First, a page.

Why your data governance program isn’t sustainable

Why Your Data Governance Program Isn't Sustainable

By now, many of the financial services institutions I work with have implemented made significant progress implementing data governance. But when I say “data governance,” I actually mean “data management.” For most, their data governance program is a series of disjointed processes held together by emails, spreadsheets and SharePoint sites. Does it work? Yes. Is it sustainable or efficient? Not at all.

So how do you make the transition from duct tape “data governance” to something real and sustainable? The answer is simple. Establish a system of record for data governance.

So I know what you’re thinking. You already have systems of record and authoritative data sources, and you don’t need yet another one. But I’d like to make the argument why you do. It comes down to making it easier for the organization to access trustworthy, easily-understood data more efficiently and consistently. In other words, reduce the time to takes to find data and increase the trustworthiness of reports: information governance.

Why Your Data Governance Program Needs a System of Record

First, a data governance system of record allows technical enablement of data governance processes. What that means is that you can create process flows that align to roles & responsibilities. You can also associate disparate governance processes (metadata, lineage, definitions, data quality rules, and results) with each other. And, you can create processes and workflows around data ownership and issue management.

Second, a data governance system of record also makes it easy for people to do the right thing. One of the most common arguments that I hear from customers is that their users can’t find the data that they need. And when they can’t find the data, they call Sally or Bob or whoever they think has the data. But Sally or Bob doesn’t always have the full story. And they may be providing the user with the wrong data for their need. On the other hand, a system of record, coupled with a data catalog, allows users to easily search for their data, add the data sets they want to their shopping basket, and checkout, all in one simple, automated process. And if they don’t know who owns the data, they can easily identify and contact that person through an automated workflow.

Finally, a data system of record makes it easy for data citizens to access the data you’re spending so much time governing.  And when trustworthy data is accessible (and easy to understand), then great things happen. A data governance system of record links data lineage to metadata, to definitions and roles and responsibilities, and workflow. Now, data governance becomes integrated processes and workflows tied to the underlying data processes and systems. People can collaborate on decisions, close knowledge gaps, and improve the data. They can avoid data brawls – the situations we’ve all been in where everyone’s analysis of the same data returns different results.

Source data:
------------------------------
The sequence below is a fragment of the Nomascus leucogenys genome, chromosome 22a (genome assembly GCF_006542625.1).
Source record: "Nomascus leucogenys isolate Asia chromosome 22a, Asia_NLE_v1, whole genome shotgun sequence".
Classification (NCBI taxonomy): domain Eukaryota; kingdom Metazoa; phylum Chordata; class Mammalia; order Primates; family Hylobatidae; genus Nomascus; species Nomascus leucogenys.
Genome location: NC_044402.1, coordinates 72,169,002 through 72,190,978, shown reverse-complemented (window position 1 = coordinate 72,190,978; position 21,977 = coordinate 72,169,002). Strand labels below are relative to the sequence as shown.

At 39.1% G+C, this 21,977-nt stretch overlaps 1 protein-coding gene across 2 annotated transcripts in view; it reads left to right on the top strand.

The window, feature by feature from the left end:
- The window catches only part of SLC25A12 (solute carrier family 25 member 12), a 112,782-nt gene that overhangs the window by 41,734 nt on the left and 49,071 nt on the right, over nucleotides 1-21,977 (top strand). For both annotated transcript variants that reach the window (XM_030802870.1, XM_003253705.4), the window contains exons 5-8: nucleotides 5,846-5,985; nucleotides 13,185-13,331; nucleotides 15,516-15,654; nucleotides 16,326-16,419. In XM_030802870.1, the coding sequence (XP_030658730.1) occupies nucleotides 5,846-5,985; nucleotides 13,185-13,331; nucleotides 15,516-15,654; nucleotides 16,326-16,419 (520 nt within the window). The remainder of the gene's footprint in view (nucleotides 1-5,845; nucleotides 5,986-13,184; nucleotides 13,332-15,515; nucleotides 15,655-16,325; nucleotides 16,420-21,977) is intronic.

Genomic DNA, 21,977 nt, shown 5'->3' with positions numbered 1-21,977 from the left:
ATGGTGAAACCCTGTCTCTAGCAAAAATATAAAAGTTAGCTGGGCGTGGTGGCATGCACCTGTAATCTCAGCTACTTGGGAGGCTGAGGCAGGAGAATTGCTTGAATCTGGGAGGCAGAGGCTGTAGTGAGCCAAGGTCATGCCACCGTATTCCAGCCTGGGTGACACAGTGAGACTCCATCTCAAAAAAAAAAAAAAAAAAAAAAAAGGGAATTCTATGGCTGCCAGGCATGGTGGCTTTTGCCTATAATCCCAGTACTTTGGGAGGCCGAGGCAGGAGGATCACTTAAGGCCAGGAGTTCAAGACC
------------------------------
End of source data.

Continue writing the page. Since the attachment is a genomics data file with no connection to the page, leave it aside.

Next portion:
Don’t Lose Sight of People and Process

Having a data governance system of record is a significant first step in turning data management into data and information governance. It provides the path of least resistance for data citizens to find, understand, and trust the data. But because data governance is as much as people and process as it is about technology, I also suggest that you do the following:

  1. Create an operating model that is easy to use and adopt for all your data user
  2. Clearly define roles and responsibilities as they relate to date, and make sure they are understood throughout your organization
  3. Establish authority – and not just a project sponsor. Make sure you have executives on board who can drive accountability for data governance within your organization. By having executives on board, you’ll have someone who can resolve escalated issues and decisions as well as define – and enforce – the consequences for non-compliance.

Wherever you are in your data governance journey, I encourage you to always look at taking one step forward. You don’t need to boil the ocean with every initiative or project, but look at ways to begin making that transition from data management to true data governance. And in the end, you’ll end up with a sustainable – and efficient – program that’s part of business as usual.




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